The international conference ‘Sanitation Challenge: New Sanitation Concepts and Models of Governance’ took place in Wageningen, The Netherlands, during 19−21 May.
Monday 19 May
The opening plenary session included a presentation by Dr Ir Grietje Zeeman of Wageningen University on “New Sanitation: a challenge for developing and developed countries”. Rather alarming really, as it started off as follows:
New Sanitation, EcoSan, ROSa (Resource-oriented sanitation), DeSaR (Decentralized sanitation and reuse), all these terms are used to define the collection, transport and treatment of source-separated domestic waste(water) ...
Apparently, source separation is “unavoidable for a sustainable [sanitation] solution”. OK, so more EcoSan ‘gospel’, but is it really necessary to keep repeating this incomplete view of sanitation, especially sanitation for the 2.6 billion poor people in developing countries who currently lack access to ‘improved’ sanitation? Actually it gives such a distorted view of the sanitation possibilities for this huge number of poor people that, with luck, it’ll be self-defeating − well, one can but hope! At least Dr. Zeeman realised that vacuum sewerage might not be appropriate in developing countries, and she did recommend SPARC-style community-managed sanitation blocks in high-density slums, so perhaps not all is lost.
After the coffee break I went to Theme 4: Sanitation Concepts and Knowledge Gaps − no choice as this session included my presentation. The three other presentations in this session were so high-tech that none could make any contribution whatsoever to the achievement of the MDG sanitation target – rather strange really. This was true of many of the presentations in the afternoon too.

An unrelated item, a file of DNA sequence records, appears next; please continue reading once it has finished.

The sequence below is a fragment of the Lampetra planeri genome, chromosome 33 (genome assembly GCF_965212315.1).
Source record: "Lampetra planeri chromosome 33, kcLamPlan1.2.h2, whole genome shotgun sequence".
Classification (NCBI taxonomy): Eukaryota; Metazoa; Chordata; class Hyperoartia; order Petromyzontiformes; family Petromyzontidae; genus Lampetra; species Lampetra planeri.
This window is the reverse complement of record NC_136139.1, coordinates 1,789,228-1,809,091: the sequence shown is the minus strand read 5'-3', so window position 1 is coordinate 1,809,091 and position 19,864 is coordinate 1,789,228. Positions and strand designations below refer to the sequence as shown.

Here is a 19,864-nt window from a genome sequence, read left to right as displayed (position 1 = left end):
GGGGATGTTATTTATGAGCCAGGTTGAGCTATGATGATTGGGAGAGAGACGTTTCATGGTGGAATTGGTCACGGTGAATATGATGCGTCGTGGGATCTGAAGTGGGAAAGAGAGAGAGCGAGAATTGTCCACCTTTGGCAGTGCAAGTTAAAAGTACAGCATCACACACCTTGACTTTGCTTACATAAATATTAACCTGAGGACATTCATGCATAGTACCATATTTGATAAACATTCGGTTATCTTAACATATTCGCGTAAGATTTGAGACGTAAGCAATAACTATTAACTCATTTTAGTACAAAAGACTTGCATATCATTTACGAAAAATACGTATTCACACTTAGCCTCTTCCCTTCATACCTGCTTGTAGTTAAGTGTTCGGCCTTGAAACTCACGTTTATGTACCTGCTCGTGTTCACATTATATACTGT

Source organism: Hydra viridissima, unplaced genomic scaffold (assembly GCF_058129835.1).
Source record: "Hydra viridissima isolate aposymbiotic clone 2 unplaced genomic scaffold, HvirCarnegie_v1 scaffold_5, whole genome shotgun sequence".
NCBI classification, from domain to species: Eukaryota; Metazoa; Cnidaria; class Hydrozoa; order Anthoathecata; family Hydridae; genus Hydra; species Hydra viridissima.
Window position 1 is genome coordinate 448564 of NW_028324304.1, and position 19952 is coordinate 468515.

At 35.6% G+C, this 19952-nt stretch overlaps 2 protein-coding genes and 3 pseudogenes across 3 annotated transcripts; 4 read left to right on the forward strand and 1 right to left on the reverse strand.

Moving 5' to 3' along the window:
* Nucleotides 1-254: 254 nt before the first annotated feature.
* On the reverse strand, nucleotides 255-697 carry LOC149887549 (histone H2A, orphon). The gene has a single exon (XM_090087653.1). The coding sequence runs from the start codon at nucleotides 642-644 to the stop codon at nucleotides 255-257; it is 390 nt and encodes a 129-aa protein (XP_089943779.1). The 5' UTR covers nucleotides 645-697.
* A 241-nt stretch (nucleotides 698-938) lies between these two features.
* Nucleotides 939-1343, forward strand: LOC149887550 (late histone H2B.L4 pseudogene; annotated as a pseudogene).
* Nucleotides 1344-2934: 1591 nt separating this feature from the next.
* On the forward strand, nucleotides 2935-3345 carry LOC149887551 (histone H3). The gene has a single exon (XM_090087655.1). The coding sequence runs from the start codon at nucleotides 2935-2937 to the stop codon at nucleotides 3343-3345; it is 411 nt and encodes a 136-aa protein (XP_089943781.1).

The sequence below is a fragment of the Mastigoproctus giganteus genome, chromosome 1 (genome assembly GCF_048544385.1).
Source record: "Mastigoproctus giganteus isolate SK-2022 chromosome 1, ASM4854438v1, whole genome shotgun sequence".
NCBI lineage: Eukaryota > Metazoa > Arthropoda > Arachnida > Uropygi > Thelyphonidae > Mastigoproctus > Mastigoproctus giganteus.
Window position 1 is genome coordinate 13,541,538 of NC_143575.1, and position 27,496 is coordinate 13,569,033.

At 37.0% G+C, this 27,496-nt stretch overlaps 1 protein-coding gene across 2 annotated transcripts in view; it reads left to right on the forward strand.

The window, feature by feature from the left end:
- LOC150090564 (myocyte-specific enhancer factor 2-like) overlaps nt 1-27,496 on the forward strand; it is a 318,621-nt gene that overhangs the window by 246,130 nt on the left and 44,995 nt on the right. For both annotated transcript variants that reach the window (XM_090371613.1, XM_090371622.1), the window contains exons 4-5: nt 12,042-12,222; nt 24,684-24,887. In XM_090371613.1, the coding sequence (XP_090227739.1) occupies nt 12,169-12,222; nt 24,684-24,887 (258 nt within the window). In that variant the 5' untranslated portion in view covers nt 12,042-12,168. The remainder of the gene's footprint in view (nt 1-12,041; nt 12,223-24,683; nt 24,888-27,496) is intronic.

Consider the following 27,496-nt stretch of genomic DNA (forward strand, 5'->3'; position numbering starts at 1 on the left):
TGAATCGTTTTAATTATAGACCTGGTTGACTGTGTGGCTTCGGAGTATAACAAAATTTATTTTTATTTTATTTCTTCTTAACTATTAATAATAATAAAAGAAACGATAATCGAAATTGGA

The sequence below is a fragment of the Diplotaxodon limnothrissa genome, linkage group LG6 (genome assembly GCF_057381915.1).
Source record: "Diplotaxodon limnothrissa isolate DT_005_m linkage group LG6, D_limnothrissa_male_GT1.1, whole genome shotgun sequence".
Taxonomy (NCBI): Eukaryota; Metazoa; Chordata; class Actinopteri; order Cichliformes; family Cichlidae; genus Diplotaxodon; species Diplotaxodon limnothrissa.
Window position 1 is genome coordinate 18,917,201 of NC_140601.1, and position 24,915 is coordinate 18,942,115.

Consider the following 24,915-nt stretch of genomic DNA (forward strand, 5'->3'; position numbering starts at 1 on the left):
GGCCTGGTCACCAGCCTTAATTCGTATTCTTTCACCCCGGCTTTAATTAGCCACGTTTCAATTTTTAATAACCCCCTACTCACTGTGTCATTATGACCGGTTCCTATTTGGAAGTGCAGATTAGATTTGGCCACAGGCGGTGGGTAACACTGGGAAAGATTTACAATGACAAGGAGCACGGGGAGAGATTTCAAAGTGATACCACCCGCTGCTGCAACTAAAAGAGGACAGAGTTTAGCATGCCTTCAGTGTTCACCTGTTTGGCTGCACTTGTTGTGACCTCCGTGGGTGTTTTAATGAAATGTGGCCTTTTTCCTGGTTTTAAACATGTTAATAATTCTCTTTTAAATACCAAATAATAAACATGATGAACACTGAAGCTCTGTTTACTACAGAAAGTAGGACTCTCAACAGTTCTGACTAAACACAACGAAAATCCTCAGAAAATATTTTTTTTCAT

Tuesday 20 May
Prof-Dr Ralf Otterpohl of the Technische Universität Hamburg-Harburg (TUHH) gave one of the plenary presentations on “Pathways for future developments in sanitation”, all rather high-tech (and therefore presumably expensive) EcoSan – but he did say that EcoSan systems were “not ready for large scale” application at present, except in rural areas. This was a really important admission by one of Europe’s leading EcoSan researchers and advocates that urban/periurban EcoSan is not yet a feasible sanitation solution. So now we know!
In the afternoon there was a good paper by Rose Osinde of UN-Habitat on sanitation governance – a hugely important topic which hitherto hasn’t really received the attention it deserves, so it’ll be a subject this blog will return to. Later on in the afternoon there was a very interesting paper by Maggie Montgomery of Yale University on her doctoral research on rural sanitation in Tanzania. She proposed Three Pillars of Sustainability for rural sanitation: a demand-responsive approach, microfinance and cost recovery, and effective operation and maintenance. Throughout the conference there has been a good discussion on what we actually mean by ‘sustainable sanitation’ – we didn't come up with an agreed definition, but it’s clear that source separation is not the sine qua non for this.
There were a few papers on sanitation planning, really sanitation system selection, using tools such as ‘flow stream approach’, multidimensional gap analysis, multi-criteria analysis, and learning and decision methodology. Some of these are, or at least appear to be, quite complex, so it was good to hear that these researchers will collaborate to develop a more unified and hopefully simpler approach.
Wednesday 21 May
Field visits today to EcoSan projects in The Netherlands. Given what Ralf Otterpohl said yesterday, I’ve decided to give them a miss!